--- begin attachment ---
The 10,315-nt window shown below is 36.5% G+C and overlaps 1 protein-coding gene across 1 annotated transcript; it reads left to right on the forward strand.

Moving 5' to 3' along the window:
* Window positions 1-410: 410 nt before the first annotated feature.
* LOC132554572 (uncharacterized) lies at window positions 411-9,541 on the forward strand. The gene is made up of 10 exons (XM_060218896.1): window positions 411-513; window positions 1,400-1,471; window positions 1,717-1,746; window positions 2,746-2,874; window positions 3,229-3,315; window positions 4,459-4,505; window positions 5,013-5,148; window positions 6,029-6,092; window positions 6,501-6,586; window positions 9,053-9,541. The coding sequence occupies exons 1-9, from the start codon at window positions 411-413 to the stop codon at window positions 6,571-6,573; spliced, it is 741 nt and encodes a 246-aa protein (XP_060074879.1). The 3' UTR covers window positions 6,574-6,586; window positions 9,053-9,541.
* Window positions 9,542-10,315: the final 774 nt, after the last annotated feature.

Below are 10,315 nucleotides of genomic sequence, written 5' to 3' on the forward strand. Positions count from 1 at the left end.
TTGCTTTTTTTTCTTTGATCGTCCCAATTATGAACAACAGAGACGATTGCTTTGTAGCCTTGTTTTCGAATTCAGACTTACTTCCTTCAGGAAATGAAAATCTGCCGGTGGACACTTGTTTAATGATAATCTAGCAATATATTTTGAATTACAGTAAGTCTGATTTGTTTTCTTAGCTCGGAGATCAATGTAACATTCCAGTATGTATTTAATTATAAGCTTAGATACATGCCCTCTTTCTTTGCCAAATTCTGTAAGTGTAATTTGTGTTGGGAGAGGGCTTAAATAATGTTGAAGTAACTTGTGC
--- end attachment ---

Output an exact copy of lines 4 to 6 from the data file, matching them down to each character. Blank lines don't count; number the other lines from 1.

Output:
* LOC132554572 (uncharacterized) lies at window positions 411-9,541 on the forward strand. The gene is made up of 10 exons (XM_060218896.1): window positions 411-513; window positions 1,400-1,471; window positions 1,717-1,746; window positions 2,746-2,874; window positions 3,229-3,315; window positions 4,459-4,505; window positions 5,013-5,148; window positions 6,029-6,092; window positions 6,501-6,586; window positions 9,053-9,541. The coding sequence occupies exons 1-9, from the start codon at window positions 411-413 to the stop codon at window positions 6,571-6,573; spliced, it is 741 nt and encodes a 246-aa protein (XP_060074879.1). The 3' UTR covers window positions 6,574-6,586; window positions 9,053-9,541.
* Window positions 9,542-10,315: the final 774 nt, after the last annotated feature.

Below are 10,315 nucleotides of genomic sequence, written 5' to 3' on the forward strand. Positions count from 1 at the left end.